Fine fruit is the flower of commodities. It is the most perfect union of the useful and the beautiful that the earth knows. Trees full of soft foliage; blossoms fresh with spring bounty; and, finally, fruit, rich, bloom-dusted, melting, and luscious. (Andrew Jackson Downing)
When buying trees, shrubs, or berry bushes, make sure they thrive in Zone 3 climate. Shrubs and most trees need at least 5 hours of sunlight a day.
Most urban lots are too small for large trees. Choose smaller ones such as columnar aspen, crab apple, hawthorn, or mountain ash. Or buy dwarf trees. Place trees where you can see them from inside the house. Don’t place them close to your windows.
Choose shrubs for foliage as well as their flowers. Some such as the cotoneaster make excellent hedges. Others like lilac, spiraea, nine bark and potentilla are grown for both leaves and flowers. Dogwood and berry bushes help to feed birds. Other attractive shrubs include butterfly bush, mock orange, and rose.
Fruit trees not only provide tasty organic food, but beautiful spring blossoms too. Check with the local market garden for what varieties produce the best fruit and how long before they produce a good crop. Choose semi-dwarf or dwarf trees that grow up to no more than 15 feet tall. Short trees make easier picking. Apple, crab apple, Pembina plum, and Evans cherry are excellent Zone 3 fruit trees.
Berry bushes flower in the spring, fruit in the summer, and beautify the fall with the reds and yellows of their leaves. All make tasty jams, jellies or pancake syrup. All are highly nutritious. While all berry bushes produce best in a sunny location, they tolerate partial shade.
Blueberries need two varieties in close proximity to successfully pollinate. They need an acidic soil, pH up to 5.5, and may take up to 8 years to reach full production.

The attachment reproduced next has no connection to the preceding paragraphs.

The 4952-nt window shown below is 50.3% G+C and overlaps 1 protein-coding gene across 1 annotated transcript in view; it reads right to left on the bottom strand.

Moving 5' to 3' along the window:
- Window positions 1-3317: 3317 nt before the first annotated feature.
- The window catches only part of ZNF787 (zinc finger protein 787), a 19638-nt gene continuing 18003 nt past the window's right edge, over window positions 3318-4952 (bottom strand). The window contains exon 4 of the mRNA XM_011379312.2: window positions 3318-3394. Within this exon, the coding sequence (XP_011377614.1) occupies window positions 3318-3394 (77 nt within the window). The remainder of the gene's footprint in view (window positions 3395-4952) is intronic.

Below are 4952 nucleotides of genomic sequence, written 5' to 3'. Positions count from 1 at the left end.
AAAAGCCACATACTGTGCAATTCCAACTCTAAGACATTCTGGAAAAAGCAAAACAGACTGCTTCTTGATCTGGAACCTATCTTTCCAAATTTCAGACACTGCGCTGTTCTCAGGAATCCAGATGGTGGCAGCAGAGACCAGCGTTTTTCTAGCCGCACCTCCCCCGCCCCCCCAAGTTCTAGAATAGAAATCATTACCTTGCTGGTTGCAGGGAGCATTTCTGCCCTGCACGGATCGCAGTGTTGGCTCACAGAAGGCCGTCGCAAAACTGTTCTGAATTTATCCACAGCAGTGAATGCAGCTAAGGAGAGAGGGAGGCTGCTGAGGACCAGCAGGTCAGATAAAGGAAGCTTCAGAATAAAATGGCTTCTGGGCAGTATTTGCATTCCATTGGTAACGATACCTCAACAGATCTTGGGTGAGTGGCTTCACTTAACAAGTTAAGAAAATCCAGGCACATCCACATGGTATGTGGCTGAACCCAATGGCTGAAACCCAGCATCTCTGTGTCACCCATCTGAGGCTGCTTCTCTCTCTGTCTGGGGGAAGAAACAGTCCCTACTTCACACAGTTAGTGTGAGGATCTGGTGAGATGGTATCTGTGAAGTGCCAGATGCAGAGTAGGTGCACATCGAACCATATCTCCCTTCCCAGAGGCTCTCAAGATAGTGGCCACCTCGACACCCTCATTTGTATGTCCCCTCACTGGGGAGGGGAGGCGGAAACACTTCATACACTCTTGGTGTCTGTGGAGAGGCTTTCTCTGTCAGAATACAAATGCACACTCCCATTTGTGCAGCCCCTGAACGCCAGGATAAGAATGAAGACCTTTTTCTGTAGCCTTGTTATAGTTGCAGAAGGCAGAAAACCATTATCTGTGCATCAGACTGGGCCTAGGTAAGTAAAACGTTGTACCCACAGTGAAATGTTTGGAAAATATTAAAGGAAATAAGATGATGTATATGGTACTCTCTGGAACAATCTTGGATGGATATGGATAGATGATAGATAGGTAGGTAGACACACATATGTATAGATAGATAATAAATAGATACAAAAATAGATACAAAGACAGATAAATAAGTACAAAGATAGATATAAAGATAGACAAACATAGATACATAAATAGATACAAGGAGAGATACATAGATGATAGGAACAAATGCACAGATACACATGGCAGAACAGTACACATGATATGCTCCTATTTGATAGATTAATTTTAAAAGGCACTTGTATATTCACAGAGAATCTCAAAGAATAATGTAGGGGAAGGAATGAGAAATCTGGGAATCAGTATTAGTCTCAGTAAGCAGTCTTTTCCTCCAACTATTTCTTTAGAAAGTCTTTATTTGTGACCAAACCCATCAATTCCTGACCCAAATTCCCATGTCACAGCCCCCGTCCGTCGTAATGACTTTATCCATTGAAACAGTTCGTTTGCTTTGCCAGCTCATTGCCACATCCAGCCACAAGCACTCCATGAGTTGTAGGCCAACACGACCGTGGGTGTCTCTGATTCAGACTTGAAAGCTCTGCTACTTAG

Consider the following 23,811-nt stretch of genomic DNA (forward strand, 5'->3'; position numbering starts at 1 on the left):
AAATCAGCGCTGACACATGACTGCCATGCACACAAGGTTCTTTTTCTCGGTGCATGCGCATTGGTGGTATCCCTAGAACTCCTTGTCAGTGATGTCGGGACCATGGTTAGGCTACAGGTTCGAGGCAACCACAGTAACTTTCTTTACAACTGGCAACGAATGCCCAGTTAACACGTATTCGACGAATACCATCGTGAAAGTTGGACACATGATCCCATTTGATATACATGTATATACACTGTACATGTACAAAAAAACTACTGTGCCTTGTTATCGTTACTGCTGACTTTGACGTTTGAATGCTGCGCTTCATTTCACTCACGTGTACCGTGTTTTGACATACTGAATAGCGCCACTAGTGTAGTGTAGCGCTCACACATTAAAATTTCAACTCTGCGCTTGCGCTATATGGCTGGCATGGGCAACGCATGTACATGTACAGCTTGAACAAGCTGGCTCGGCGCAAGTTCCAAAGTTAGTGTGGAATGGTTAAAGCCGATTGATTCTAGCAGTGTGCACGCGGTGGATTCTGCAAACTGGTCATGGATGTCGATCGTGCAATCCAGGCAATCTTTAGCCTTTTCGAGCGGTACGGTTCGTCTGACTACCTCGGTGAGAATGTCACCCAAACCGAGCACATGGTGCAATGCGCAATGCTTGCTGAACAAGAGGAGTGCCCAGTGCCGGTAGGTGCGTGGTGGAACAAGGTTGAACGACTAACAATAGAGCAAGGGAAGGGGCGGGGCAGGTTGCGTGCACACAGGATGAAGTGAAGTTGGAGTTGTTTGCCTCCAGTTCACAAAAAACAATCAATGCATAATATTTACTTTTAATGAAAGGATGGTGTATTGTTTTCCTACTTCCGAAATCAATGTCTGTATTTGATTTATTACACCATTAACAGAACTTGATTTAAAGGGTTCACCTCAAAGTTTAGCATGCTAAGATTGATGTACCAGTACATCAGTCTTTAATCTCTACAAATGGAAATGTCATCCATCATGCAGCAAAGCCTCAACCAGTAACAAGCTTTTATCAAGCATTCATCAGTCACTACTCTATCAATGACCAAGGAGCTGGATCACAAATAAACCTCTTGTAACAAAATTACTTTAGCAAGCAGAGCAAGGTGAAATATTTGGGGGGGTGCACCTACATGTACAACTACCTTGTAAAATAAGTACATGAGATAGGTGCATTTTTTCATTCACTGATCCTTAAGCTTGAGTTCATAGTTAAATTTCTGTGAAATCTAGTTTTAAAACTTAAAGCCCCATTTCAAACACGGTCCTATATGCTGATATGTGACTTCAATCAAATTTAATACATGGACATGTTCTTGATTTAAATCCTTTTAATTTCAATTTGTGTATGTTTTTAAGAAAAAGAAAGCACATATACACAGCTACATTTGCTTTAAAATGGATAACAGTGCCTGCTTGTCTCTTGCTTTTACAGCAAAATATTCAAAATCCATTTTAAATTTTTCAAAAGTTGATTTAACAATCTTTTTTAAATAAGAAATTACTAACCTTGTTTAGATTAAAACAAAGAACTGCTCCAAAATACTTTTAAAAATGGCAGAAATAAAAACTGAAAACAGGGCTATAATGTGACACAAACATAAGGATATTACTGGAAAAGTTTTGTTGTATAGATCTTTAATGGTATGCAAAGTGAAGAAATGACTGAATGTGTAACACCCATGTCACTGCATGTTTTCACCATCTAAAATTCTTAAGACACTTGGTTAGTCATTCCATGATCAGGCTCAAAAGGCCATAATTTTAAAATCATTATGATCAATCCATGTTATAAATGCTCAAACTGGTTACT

Chokecherry is native to Canada. After a mass of white flowers, it fruits into a pitted sour berry that puckers the inside of your mouth.
Highbush cranberry has attractive leaves, clusters of white flowers, bright red clusters of berries, and beautiful red leaves in the fall. The bush is a cross- pollinating plant and therefore needs another variety close by.
Currants grow about four to five feet in height. They do not like hot dry soil; make sure they get enough water. Red Currants bear fruit on two-to-four-year-old wood, black currants bear on one or two-year-old wood.
Haskaps produce oddly shaped berries that are high in antioxidants. Plant in fertile, well-drained soil. They will grow up to 7 feet and require pruning to control growth. Two compatible varieties are needed for cross-pollination.
Pin cherry is a large bush or a small tree native to Canada. In the spring it is filled with a mass of white blossoms that set into bright red berries.
Raspberries prefer a slightly acidic soil. When buying canes, check to see if the canes are summer or fall bearing canes.
Saskatoons are tall, and can reach 16 or more feet in height.
When planting a tree, shrub, or bush, dig a hole twice as wide as the root ball and set the thicker part of the stem just above the ground level. Fill the hole with the excavated dirt, and tamp the soil thoroughly around the roots; air voids may kill off the rootlets. To help develop the roots, add a cup of bone meal to the soil placed around the roots.
For trees, don’t add compost as the roots may not spread properly, preferring the richer soil. Bushes have a more compact root structure so you can add compost to the hole. Once transplanted, water as required every 10 days for two to three years until it is well established.
For more, see www.learningbygrowing.com
Charles Schroder gardens in the Edmonton area